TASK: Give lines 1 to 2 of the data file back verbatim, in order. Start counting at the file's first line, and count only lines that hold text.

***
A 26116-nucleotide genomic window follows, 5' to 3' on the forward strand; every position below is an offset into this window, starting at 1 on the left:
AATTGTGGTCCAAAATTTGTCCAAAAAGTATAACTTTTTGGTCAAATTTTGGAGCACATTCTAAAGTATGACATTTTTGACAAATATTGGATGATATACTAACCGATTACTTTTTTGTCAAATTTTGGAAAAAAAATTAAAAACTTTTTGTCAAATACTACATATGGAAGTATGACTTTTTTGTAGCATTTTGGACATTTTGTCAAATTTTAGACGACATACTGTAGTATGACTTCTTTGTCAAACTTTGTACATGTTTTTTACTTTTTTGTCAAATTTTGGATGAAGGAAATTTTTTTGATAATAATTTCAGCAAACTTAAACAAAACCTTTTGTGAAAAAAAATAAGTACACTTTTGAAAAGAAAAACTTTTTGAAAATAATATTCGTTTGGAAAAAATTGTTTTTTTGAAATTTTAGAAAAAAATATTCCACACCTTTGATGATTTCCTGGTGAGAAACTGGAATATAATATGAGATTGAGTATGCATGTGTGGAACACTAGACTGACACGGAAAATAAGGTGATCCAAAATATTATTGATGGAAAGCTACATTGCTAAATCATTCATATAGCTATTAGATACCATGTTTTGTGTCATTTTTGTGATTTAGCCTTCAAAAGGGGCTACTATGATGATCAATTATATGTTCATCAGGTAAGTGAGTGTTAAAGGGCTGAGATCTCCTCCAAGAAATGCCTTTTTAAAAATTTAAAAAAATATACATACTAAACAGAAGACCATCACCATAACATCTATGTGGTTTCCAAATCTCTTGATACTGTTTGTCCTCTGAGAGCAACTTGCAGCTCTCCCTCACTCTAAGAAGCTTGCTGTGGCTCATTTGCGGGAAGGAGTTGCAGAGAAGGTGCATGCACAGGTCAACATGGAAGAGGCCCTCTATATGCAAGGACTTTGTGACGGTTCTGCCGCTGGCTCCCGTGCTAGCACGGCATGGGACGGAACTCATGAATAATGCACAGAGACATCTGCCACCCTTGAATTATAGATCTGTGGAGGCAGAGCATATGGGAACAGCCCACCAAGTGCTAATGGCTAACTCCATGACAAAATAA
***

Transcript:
A 26116-nucleotide genomic window follows, 5' to 3' on the forward strand; every position below is an offset into this window, starting at 1 on the left:
AATTGTGGTCCAAAATTTGTCCAAAAAGTATAACTTTTTGGTCAAATTTTGGAGCACATTCTAAAGTATGACATTTTTGACAAATATTGGATGATATACTAACCGATTACTTTTTTGTCAAATTTTGGAAAAAAAATTAAAAACTTTTTGTCAAATACTACATATGGAAGTATGACTTTTTTGTAGCATTTTGGACATTTTGTCAAATTTTAGACGACATACTGTAGTATGACTTCTTTGTCAAACTTTGTACATGTTTTTTACTTTTTTGTCAAATTTTGGATGAAGGAAATTTTTTTGATAATAATTTCAGCAAACTTAAACAAAACCTTTTGTGAAAAAAAATAAGTACACTTTTGAAAAGAAAAACTTTTTGAAAATAATATTCGTTTGGAAAAAATTGTTTTTTTGAAATTTTAGAAAAAAATATTCCACACCTTTGATGATTTCCTGGTGAGAAACTGGAATATAATATGAGATTGAGTATGCATGTGTGGAACACTAGACTGACACGGAAAATAAGGTGATCCAAAATATTATTGATGGAAAGCTACATTGCTAAATCATTCATATAGCTATTAGATACCATGTTTTGTGTCATTTTTGTGATTTAGCCTTCAAAAGGGGCTACTATGATGATCAATTATATGTTCATCAGGTAAGTGAGTGTTAAAGGGCTGAGATCTCCTCCAAGAAATGCCTTTTTAAAAATTTAAAAAAATATACATACTAAACAGAAGACCATCACCATAACATCTATGTGGTTTCCAAATCTCTTGATACTGTTTGTCCTCTGAGAGCAACTTGCAGCTCTCCCTCACTCTAAGAAGCTTGCTGTGGCTCATTTGCGGGAAGGAGTTGCAGAGAAGGTGCATGCACAGGTCAACATGGAAGAGGCCCTCTATATGCAAGGACTTTGTGACGGTTCTGCCGCTGGCTCCCGTGCTAGCACGGCATGGGACGGAACTCATGAATAATGCACAGAGACATCTGCCACCCTTGAATTATAGATCTGTGGAGGCAGAGCATATGGGAACAGCCCACCAAGTGCTAATGGCTAACTCCATGACAAAATAA